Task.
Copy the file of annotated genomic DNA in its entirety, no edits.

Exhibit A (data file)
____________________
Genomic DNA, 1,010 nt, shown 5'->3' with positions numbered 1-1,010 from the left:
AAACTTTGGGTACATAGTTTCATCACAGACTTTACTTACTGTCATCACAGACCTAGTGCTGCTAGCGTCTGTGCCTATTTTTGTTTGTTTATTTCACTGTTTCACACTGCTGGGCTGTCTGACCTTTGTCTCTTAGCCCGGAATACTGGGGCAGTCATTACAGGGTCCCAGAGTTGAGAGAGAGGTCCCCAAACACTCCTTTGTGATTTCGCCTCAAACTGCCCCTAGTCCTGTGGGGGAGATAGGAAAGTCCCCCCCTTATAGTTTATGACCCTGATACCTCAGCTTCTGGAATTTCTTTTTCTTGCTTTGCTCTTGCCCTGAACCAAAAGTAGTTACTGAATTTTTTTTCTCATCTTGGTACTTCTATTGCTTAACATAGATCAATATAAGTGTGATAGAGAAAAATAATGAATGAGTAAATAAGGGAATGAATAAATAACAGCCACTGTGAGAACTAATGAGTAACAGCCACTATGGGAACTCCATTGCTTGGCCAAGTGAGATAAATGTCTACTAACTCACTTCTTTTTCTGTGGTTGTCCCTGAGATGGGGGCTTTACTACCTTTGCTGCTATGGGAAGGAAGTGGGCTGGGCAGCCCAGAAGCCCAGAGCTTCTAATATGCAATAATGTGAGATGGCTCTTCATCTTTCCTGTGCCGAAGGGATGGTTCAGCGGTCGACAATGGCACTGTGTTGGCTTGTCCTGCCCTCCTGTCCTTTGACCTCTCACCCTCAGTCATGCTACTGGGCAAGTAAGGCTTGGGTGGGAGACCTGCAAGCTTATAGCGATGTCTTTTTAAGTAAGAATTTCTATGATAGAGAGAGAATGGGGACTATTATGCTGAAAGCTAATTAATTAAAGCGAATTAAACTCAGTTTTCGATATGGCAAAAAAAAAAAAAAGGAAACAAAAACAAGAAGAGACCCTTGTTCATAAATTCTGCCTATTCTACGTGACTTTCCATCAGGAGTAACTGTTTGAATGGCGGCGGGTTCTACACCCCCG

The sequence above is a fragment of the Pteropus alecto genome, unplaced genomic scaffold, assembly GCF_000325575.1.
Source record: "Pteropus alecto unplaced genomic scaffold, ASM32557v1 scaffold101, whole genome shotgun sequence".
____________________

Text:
Genomic DNA, 1,010 nt, shown 5'->3' with positions numbered 1-1,010 from the left:
AAACTTTGGGTACATAGTTTCATCACAGACTTTACTTACTGTCATCACAGACCTAGTGCTGCTAGCGTCTGTGCCTATTTTTGTTTGTTTATTTCACTGTTTCACACTGCTGGGCTGTCTGACCTTTGTCTCTTAGCCCGGAATACTGGGGCAGTCATTACAGGGTCCCAGAGTTGAGAGAGAGGTCCCCAAACACTCCTTTGTGATTTCGCCTCAAACTGCCCCTAGTCCTGTGGGGGAGATAGGAAAGTCCCCCCCTTATAGTTTATGACCCTGATACCTCAGCTTCTGGAATTTCTTTTTCTTGCTTTGCTCTTGCCCTGAACCAAAAGTAGTTACTGAATTTTTTTTCTCATCTTGGTACTTCTATTGCTTAACATAGATCAATATAAGTGTGATAGAGAAAAATAATGAATGAGTAAATAAGGGAATGAATAAATAACAGCCACTGTGAGAACTAATGAGTAACAGCCACTATGGGAACTCCATTGCTTGGCCAAGTGAGATAAATGTCTACTAACTCACTTCTTTTTCTGTGGTTGTCCCTGAGATGGGGGCTTTACTACCTTTGCTGCTATGGGAAGGAAGTGGGCTGGGCAGCCCAGAAGCCCAGAGCTTCTAATATGCAATAATGTGAGATGGCTCTTCATCTTTCCTGTGCCGAAGGGATGGTTCAGCGGTCGACAATGGCACTGTGTTGGCTTGTCCTGCCCTCCTGTCCTTTGACCTCTCACCCTCAGTCATGCTACTGGGCAAGTAAGGCTTGGGTGGGAGACCTGCAAGCTTATAGCGATGTCTTTTTAAGTAAGAATTTCTATGATAGAGAGAGAATGGGGACTATTATGCTGAAAGCTAATTAATTAAAGCGAATTAAACTCAGTTTTCGATATGGCAAAAAAAAAAAAAAGGAAACAAAAACAAGAAGAGACCCTTGTTCATAAATTCTGCCTATTCTACGTGACTTTCCATCAGGAGTAACTGTTTGAATGGCGGCGGGTTCTACACCCCCG

The sequence above is a fragment of the Pteropus alecto genome, unplaced genomic scaffold, assembly GCF_000325575.1.
Source record: "Pteropus alecto unplaced genomic scaffold, ASM32557v1 scaffold101, whole genome shotgun sequence".